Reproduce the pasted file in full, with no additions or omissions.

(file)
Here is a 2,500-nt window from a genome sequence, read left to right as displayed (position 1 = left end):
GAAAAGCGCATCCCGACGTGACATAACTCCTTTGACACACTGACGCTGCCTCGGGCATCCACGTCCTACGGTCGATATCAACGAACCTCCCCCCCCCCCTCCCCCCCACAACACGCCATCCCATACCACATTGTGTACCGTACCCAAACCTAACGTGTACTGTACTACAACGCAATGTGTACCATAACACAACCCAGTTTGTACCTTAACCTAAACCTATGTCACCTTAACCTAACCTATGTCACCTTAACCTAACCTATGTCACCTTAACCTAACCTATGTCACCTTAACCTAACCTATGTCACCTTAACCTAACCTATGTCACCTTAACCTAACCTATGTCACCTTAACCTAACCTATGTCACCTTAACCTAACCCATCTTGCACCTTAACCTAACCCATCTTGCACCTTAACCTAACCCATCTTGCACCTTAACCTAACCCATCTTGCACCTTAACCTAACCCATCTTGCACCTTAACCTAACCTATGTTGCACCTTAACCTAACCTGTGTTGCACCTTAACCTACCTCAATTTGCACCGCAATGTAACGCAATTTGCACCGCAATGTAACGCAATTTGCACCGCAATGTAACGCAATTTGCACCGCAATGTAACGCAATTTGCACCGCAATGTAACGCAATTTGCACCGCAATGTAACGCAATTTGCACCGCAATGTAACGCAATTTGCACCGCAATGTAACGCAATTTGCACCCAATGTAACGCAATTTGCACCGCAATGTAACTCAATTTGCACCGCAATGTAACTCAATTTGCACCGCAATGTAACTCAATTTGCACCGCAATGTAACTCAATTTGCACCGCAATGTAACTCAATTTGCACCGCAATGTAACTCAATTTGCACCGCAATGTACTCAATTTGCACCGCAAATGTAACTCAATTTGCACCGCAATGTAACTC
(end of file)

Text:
Here is a 2,500-nt window from a genome sequence, read left to right as displayed (position 1 = left end):
GAAAAGCGCATCCCGACGTGACATAACTCCTTTGACACACTGACGCTGCCTCGGGCATCCACGTCCTACGGTCGATATCAACGAACCTCCCCCCCCCCCTCCCCCCCACAACACGCCATCCCATACCACATTGTGTACCGTACCCAAACCTAACGTGTACTGTACTACAACGCAATGTGTACCATAACACAACCCAGTTTGTACCTTAACCTAAACCTATGTCACCTTAACCTAACCTATGTCACCTTAACCTAACCTATGTCACCTTAACCTAACCTATGTCACCTTAACCTAACCTATGTCACCTTAACCTAACCTATGTCACCTTAACCTAACCTATGTCACCTTAACCTAACCTATGTCACCTTAACCTAACCCATCTTGCACCTTAACCTAACCCATCTTGCACCTTAACCTAACCCATCTTGCACCTTAACCTAACCCATCTTGCACCTTAACCTAACCCATCTTGCACCTTAACCTAACCTATGTTGCACCTTAACCTAACCTGTGTTGCACCTTAACCTACCTCAATTTGCACCGCAATGTAACGCAATTTGCACCGCAATGTAACGCAATTTGCACCGCAATGTAACGCAATTTGCACCGCAATGTAACGCAATTTGCACCGCAATGTAACGCAATTTGCACCGCAATGTAACGCAATTTGCACCGCAATGTAACGCAATTTGCACCGCAATGTAACGCAATTTGCACCCAATGTAACGCAATTTGCACCGCAATGTAACTCAATTTGCACCGCAATGTAACTCAATTTGCACCGCAATGTAACTCAATTTGCACCGCAATGTAACTCAATTTGCACCGCAATGTAACTCAATTTGCACCGCAATGTAACTCAATTTGCACCGCAATGTACTCAATTTGCACCGCAAATGTAACTCAATTTGCACCGCAATGTAACTC